Why Concrete Fails

Concrete is pretty amazing stuff. It can be poured, shaped and made into just about anything you like. But even though it’s incredibly strong, it’s not indestructible. So, when you see cracked concrete or a driveway or patio that has sunken or broken slabs or is pitted, flaked and stained, there are reasons why these things happen.

What Lies Beneath

When your home was built, the contractor likely moved the soil around the building site resulting in poorly compacted soil. And even when it is compacted well, it’s never as stable as the original soil. Over time, this can cause voids to form and slabs to settle.

Another cause of soil failure is drought. During dry conditions or even just during periods of warm weather and low precipitation, the soil under your concrete will dry out and shrink, creating voids. The concrete above eventually cracks and sinks into these empty spaces; especially if any weight is placed on it.

When the rains return, the water has an even easier pathway under the slab due to cracks and crevices left over from the dry period. And this wet, soft soil is just too weak to support the concrete above it. In the worst case, the soil erodes and washes away completely, leaving behind large voids that cannot support the weight of the concrete above.

Pitting, Flaking, and Staining

Moisture is concrete’s strongest enemy. It seeps into the pores of untreated concrete, and when temperatures drop, especially during freeze-thaw cycles, that trapped moisture expands as it turns to ice. This expansion destroys the pores and weakens the concrete. This results in concrete slabs that can pit and flake. Concrete’s porous nature also makes it susceptible to staining when left untreated.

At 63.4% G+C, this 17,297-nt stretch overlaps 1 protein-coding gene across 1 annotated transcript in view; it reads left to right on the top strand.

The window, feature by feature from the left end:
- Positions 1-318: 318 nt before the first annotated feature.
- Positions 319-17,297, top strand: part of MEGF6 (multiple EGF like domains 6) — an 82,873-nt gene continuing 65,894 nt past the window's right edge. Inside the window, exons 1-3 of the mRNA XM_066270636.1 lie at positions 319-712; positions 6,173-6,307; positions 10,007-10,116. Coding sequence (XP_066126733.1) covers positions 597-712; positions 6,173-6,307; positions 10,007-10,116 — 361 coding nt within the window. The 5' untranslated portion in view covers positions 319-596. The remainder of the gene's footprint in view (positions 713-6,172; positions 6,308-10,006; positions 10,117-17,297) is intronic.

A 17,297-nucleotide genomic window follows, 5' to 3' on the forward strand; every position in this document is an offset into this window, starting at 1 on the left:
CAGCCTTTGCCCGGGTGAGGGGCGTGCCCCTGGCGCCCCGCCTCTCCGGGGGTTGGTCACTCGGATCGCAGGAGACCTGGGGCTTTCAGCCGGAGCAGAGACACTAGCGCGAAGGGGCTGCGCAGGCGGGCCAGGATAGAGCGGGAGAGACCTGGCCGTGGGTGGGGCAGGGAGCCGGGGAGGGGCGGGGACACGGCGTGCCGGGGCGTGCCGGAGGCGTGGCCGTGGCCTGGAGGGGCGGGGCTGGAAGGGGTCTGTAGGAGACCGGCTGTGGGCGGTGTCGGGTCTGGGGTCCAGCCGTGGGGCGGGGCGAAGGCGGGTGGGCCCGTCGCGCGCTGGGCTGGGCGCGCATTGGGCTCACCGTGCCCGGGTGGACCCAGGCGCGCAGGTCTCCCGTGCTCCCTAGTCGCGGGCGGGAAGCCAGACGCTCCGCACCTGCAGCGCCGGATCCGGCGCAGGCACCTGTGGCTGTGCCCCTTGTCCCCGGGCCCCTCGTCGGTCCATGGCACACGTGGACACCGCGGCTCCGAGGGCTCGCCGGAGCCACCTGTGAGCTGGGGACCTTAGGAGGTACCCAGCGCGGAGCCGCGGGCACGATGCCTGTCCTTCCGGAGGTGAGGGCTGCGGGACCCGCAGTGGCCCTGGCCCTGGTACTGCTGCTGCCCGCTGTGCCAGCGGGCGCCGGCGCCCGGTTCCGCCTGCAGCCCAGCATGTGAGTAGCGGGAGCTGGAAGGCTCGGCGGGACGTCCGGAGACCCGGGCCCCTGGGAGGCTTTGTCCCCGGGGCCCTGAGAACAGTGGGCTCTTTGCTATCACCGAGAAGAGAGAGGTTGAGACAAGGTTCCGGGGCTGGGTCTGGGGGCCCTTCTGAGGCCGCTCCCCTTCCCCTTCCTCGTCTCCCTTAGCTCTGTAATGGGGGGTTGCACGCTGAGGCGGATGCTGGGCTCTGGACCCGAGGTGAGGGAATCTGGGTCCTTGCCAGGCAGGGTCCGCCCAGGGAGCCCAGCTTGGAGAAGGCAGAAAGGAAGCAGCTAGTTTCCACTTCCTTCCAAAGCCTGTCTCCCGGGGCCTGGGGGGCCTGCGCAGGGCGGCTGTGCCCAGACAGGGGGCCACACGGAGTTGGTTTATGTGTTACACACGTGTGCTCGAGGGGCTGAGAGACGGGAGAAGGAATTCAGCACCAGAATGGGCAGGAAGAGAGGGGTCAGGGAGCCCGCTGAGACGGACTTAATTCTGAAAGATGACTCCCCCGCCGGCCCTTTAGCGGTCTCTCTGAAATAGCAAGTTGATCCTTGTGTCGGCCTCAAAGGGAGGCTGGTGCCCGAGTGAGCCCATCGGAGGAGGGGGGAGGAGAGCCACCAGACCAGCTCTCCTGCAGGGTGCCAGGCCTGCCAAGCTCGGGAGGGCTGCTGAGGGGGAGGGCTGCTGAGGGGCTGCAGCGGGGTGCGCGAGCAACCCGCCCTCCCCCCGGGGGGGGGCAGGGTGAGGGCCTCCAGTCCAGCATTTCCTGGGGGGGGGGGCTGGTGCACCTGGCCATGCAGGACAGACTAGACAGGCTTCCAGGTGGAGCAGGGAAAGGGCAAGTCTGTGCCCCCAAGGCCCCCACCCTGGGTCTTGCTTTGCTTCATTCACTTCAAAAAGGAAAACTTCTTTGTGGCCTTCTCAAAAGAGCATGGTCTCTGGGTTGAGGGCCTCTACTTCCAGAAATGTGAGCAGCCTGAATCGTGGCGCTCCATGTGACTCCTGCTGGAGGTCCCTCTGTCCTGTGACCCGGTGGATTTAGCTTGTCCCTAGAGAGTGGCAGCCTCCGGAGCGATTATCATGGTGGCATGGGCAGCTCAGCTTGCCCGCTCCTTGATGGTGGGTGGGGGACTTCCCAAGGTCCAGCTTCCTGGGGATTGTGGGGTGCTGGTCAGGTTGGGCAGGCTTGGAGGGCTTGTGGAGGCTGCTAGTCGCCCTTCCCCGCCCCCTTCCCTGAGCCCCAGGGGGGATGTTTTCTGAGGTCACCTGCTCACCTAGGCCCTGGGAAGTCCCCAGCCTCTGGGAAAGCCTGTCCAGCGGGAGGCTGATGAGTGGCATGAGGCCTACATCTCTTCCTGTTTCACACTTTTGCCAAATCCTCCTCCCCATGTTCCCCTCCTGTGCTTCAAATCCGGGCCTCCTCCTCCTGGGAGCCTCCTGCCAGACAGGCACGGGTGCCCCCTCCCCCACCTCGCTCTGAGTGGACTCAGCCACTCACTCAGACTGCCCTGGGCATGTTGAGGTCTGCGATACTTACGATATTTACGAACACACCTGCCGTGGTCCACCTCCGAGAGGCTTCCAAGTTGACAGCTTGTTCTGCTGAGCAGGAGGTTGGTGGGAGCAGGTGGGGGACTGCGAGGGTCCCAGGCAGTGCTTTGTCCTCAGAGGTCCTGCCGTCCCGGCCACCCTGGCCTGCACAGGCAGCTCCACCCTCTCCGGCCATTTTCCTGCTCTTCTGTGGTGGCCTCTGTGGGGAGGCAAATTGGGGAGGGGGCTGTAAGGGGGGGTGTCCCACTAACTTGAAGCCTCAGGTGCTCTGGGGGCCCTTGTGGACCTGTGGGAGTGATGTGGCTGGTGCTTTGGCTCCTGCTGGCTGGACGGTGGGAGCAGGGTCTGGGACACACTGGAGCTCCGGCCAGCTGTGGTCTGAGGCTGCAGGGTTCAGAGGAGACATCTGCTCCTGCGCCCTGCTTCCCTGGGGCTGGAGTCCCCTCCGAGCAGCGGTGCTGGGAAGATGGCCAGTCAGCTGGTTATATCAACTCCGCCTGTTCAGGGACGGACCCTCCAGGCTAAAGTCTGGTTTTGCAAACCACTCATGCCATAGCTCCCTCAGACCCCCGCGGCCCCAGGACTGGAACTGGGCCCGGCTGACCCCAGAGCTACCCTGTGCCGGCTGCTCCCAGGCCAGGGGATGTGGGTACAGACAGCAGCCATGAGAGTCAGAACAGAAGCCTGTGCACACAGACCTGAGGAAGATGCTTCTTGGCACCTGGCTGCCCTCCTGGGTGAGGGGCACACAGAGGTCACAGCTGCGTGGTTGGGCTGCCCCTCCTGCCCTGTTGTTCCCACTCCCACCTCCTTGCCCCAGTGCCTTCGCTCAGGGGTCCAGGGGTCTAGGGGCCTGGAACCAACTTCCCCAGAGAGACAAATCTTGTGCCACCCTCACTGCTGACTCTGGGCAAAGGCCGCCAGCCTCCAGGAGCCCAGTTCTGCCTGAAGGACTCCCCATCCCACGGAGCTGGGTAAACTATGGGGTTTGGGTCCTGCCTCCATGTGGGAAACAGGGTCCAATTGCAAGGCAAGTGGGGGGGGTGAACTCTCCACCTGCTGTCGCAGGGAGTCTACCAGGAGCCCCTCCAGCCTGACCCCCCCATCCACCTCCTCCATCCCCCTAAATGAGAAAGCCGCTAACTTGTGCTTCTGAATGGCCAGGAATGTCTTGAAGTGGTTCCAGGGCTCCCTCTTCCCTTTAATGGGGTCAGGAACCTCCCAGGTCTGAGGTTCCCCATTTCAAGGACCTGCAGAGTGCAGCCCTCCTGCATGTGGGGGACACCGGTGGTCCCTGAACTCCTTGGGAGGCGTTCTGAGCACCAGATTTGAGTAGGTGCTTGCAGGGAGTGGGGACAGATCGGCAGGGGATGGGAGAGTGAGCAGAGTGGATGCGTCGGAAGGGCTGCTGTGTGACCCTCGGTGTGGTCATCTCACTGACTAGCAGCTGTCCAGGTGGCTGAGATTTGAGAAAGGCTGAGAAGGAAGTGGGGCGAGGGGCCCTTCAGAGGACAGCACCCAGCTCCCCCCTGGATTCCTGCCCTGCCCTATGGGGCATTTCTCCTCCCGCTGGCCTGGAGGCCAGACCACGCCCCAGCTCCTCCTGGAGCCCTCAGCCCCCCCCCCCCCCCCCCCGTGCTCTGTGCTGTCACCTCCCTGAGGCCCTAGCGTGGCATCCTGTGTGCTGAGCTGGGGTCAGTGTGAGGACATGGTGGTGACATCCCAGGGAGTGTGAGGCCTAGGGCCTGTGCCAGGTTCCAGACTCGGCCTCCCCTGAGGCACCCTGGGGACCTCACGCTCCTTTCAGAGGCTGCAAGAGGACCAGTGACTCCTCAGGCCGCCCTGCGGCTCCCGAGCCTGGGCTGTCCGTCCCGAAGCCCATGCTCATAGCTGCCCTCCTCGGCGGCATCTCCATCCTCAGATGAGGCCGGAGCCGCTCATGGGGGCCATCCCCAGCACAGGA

Street Creep

As a homeowner, you don’t just have to worry about your own concrete slabs; you should be concerned with the slabs that make up the street that goes past your house. 

During colder months, your street’s slabs contract, opening up the joints between them. Those joints then become filled with pebbles and other debris. Then, when the warm weather returns, the slabs expand again — only the joints that were designed to absorb this expansion are now filled with material that won’t compress. This leaves the expansion pressure nowhere to go except up your driveway. This “street creep,” as it is known, exerts incredible pressure on your home and can cause all sorts of problems. 

Cracked and sunken concrete isn’t the end of the world, however. With the right technology and the right know-how, it can be lifted and leveled, so that it can be enjoyed as it was meant to be.